The will to assist a worthy cause has given Brisbane Heat batsman Nathan Reardon a renewed reason to improve his fitness when the 2015-16 season wraps up.
Reardon generally spends his off-season pursuing his second passion in life after cricket, fishing, where he knows some of the finest spots in Queensland like the back of his hand. However instead of relaxing on the back of a boat once the summer wraps up, Reardon will be riding his bike, hitting the pavement and swimming laps in the pool as he trains for the Julia Creek triathlon.
Located near Mt Isa, around 17 hours northwest of Brisbane, Julia Creek is in the heartland of western Queensland and is amongst the worst parts of the state affected by drought.
Reardon will help use the triathlon as an opportunity to assist families who have been touched by drought by raising money for Aussie Helpers, a foundation and cause close to his heart.
Growing up in the rural area of Chinchilla, Reardon has seen first hand the effect that the drought has had on farmers and families in the region.
“I’ve got plenty of friends and family friends who have got property and are really struggling. I go up there every year in the off-season and it’s often hard to see, as it’s getting dryer and life is getting harder.
“People out there put their hearts and souls into their properties, and they’re so dependant on weather. When they don’t get it can be a massive struggle for them.
“With the amount of drought going on around the country, particularly western Queensland, I thought it would be a good opportunity to help raise some money for a great cause,” he said.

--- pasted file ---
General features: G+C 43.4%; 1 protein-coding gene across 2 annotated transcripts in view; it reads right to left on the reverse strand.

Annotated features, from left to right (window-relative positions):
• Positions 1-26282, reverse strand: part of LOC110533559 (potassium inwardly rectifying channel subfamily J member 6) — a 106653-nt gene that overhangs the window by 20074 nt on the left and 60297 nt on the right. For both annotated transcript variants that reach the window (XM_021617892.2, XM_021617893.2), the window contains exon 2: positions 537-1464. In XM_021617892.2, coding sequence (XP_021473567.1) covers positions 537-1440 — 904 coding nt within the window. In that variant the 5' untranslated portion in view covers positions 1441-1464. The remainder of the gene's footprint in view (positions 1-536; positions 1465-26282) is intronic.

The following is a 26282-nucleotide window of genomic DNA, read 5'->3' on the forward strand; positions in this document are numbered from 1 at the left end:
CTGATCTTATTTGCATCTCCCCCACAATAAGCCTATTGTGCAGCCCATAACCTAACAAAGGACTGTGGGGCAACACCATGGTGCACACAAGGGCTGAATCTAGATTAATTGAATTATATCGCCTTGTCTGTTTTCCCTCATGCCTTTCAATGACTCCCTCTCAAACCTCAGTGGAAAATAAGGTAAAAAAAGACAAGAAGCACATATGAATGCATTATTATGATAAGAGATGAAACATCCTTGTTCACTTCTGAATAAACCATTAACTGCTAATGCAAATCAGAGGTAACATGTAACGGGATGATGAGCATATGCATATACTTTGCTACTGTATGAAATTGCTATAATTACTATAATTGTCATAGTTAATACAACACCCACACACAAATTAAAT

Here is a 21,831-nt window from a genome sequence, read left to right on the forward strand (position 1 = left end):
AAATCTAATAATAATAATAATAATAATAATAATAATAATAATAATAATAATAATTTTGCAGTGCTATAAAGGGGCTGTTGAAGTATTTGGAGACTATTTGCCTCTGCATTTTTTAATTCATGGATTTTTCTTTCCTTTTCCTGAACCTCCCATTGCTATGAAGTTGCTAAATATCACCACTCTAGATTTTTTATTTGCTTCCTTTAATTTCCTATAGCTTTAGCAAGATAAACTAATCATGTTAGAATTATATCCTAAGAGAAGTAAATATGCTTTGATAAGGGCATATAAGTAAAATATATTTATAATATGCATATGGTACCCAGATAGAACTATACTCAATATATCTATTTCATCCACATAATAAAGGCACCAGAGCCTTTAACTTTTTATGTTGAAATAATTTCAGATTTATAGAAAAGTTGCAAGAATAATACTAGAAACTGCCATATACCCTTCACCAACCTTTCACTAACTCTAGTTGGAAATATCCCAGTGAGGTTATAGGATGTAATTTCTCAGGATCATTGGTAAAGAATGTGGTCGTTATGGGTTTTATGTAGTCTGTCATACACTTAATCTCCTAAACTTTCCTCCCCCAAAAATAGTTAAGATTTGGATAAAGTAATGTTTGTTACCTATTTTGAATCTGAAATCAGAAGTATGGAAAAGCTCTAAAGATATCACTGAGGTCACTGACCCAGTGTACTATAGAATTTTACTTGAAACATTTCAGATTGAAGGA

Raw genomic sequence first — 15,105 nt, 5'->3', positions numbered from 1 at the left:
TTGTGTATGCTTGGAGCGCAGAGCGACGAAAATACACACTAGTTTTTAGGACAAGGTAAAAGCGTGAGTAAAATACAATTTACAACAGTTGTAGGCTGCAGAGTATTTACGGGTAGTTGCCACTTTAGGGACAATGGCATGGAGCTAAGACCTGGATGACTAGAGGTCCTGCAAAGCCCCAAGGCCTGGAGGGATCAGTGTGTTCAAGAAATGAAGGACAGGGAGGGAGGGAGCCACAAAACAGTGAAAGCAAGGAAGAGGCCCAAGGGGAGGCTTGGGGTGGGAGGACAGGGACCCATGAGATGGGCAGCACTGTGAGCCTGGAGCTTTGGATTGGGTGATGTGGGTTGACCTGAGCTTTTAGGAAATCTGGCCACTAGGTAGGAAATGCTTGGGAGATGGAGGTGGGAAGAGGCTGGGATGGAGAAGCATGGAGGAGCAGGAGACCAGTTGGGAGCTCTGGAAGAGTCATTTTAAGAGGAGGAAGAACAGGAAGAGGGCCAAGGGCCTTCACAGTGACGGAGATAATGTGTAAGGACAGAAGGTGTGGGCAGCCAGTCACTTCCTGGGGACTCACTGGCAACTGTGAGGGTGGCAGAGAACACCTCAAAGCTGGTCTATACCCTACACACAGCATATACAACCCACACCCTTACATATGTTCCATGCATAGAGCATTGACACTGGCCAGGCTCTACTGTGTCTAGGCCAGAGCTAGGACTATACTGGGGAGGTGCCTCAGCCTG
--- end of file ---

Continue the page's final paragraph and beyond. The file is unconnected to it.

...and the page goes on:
Aussie Helpers are a Charleville base organisation, assisting farmers and families in their time of need, and Reardo’s connection to western Queensland makes the triathlon an effort he is more than willing to go through if it can benefit others in the area.
“I’ve set myself the goal of raising $10,000 from the triathlon, which I think is very achievable and certainly for a worthy cause. Aussie Helpers don’t just take money donations, they help with the essentials like doing hay runs for people feeding cattle, or if families need sheets and pillows, or even things like providing toys for kids. They really just help out anyway they can,” Reardo tells us.
“Once the season finishes I usually like to get away from cricket and go fishing, but I’ll need to keep myself pretty fit for about a month after we wrap up. If I can help in anyway then I’m more than happy to do it.”
Head to the Aussie Helpers website to contribute to Reardo’s fundraising effort.